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21-06-2017 15:34

The guideline "Relapse Prevention Anorexia Nervosa" is now available in English. Its intend is to provide guidance in working with a relapse prevention plan to prevent or early detect r...

01-02-2017 10:44

Prof. dr. Annemarie van Elburg has been appointed as honorary member of the NAE for the many activities she has undertaken in her past two terms as chairman of the NAE. 07-06-2016 16:22

Personality traits and uncertainty as a predictor for eating disorders

2015-09-06 12:16:46

Invitation NCU Workshop: A Translational Approach to Eating Disorders - 8 October 2015


Eating disorders, especially anorexia nervosa (AN), are complex somatic/neuro-psychiatric disorders, as they are usually an interplay between biological, psycho-social and environmental factors (Treasure & Schmidt, 2013). Traditional research on eating disorder uses either a psychological approach and focuses on eating-disordered cognitions and behaviors, for example emotions in relationship to (not-) eating, or a biological approach: e.g. aimed at changes in hormones, temperature, and brain functioning related to (not-) eating. Although cognitive-behavioral treatments have shown fairly reasonable results for bulimia nervosa (BN), this picture becomes much bleaker when we turn the camera to AN, where there are no evidence based psychological interventions besides family therapy in youngsters. Many sufferers do not recover, and relapse rates are high (Keel & Brown, 2010).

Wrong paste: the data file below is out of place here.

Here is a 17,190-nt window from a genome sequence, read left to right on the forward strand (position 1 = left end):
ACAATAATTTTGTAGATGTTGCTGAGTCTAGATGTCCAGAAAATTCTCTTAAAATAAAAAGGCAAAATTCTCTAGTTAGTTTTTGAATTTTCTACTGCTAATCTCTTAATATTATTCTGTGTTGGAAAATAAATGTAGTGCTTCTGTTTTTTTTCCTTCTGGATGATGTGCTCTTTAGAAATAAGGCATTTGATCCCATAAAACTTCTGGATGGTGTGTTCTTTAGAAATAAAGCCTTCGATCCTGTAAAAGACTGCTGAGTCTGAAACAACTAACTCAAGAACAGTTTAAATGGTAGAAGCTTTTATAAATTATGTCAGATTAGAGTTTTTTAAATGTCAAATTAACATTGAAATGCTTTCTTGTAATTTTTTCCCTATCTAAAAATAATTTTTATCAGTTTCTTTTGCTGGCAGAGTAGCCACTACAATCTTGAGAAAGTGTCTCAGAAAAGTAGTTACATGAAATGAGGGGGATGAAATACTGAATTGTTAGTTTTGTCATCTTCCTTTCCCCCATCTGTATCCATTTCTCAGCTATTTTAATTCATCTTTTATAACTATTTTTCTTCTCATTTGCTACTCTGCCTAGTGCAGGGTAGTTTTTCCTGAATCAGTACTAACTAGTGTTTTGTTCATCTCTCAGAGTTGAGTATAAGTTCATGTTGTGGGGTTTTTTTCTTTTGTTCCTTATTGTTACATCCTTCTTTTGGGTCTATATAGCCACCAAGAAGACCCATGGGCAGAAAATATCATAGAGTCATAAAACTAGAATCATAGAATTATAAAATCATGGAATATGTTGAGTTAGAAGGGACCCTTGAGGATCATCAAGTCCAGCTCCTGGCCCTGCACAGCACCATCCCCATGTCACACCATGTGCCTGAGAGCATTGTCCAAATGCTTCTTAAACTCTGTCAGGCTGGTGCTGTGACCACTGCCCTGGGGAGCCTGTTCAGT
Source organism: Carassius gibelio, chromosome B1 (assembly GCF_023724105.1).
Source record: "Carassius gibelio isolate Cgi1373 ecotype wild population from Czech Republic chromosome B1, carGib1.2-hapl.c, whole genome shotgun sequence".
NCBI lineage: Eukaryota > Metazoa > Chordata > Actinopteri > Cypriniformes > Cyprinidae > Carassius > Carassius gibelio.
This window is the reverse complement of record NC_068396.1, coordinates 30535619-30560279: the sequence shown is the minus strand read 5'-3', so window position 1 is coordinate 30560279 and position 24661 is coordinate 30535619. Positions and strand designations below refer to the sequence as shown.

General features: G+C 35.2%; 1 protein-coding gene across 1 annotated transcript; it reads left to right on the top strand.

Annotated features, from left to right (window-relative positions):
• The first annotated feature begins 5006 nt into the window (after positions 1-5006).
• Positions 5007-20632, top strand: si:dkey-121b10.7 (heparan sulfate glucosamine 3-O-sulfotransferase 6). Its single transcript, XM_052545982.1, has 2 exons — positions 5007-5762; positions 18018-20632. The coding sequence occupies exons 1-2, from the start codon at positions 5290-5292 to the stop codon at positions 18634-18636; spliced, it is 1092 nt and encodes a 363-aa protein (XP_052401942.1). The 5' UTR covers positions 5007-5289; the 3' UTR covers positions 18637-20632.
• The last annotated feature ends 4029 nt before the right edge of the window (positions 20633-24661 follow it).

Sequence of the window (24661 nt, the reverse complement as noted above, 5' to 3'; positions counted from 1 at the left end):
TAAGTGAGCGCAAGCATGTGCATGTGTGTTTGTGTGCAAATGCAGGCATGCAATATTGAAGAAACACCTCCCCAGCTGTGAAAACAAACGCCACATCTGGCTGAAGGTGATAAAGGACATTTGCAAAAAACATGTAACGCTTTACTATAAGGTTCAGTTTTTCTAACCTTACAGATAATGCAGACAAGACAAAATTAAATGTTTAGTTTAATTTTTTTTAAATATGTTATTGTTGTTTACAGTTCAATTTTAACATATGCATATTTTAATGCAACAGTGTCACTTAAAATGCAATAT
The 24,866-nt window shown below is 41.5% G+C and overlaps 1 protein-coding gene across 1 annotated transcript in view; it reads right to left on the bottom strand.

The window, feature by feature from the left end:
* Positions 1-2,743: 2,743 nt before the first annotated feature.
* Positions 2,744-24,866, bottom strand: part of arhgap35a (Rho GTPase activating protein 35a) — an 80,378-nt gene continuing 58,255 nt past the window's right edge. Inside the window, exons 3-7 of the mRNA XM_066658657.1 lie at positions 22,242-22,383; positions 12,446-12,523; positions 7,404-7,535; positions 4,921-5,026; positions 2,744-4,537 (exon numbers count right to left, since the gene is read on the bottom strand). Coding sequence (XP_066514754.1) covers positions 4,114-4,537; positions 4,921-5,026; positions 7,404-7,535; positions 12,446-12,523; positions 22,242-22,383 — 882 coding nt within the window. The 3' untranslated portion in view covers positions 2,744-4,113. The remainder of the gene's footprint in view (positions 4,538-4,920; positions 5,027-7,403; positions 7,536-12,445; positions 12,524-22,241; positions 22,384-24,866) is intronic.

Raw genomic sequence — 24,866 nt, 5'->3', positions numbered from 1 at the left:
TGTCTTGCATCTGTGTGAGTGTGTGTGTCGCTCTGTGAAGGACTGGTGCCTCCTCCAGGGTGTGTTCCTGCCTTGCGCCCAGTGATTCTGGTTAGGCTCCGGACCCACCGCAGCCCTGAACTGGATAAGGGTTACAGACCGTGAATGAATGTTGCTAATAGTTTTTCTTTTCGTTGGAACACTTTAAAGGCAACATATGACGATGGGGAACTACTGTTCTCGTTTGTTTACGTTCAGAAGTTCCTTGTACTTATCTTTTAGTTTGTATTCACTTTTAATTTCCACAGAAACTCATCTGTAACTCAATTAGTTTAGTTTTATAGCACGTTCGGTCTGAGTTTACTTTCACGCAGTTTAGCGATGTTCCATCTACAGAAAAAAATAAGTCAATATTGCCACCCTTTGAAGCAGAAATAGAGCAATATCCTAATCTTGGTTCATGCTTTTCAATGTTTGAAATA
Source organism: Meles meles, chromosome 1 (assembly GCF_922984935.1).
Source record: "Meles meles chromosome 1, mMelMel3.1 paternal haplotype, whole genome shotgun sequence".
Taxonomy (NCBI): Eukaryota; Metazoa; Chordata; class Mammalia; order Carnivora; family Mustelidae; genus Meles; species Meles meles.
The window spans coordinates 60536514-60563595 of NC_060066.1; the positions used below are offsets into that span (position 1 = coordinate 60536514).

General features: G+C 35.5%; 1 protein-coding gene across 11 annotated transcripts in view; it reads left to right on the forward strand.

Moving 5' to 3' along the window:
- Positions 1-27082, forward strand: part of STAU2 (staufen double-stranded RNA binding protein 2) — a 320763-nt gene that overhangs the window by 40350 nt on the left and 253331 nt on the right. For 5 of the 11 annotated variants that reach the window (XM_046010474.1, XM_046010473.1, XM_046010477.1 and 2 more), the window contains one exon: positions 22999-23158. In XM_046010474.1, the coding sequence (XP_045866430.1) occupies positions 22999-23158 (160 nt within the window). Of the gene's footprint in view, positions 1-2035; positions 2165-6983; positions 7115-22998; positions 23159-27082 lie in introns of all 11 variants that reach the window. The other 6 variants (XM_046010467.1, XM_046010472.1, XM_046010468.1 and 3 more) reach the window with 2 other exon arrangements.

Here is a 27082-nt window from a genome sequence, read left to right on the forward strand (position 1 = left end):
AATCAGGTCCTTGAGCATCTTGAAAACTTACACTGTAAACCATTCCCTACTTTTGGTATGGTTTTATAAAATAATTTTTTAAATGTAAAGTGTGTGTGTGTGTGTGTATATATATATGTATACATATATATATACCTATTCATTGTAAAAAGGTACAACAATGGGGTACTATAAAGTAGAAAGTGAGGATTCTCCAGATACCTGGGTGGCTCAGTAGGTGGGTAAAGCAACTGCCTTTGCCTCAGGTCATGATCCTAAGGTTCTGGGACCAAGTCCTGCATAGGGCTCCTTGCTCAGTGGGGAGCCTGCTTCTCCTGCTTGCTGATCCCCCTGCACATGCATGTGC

In the last decade the perspective on eating disorders is shifting to a much more psycho-biologically integrated approach (Herpertz-Dahlmann, 2011). In fact, some researchers have proposed purely neurobiological models of eating disorders and others even suggest ED’s should be classified as brain disorders. Subsequently, there is an exponential growth of studies on brain network circuits in the field of eating disorders and our knowledge is steeply increasing. Strangely however, these results hardly ever reach clinical practice or result in new treatment methods and those professionals working with ED patients on a daily basis usually have no idea about potentially crucial brain-related processes in ED. For example, animal research highlights the importance of the reward system in food intake; and (imaging) studies with ED-patients have shown (albeit inconsistent) abnormalities in this area (Adan & Kaye, 2011). This may explain certain ED behaviors, such as food restriction or binges, linked with affective responses such as fear or control-issues, but it has not been translated into treatment.


Seeing that understanding and treating ED’s requires integration of neurobiological, psychological and clinical knowledge, future research should increasingly adopt this translational approach. We aim to take the next step in the development of a research network on ED that includes brain researchers, psychologists and ED professionals, who can develop translational ED models and – essential – test these models by combining their expertise and resources.


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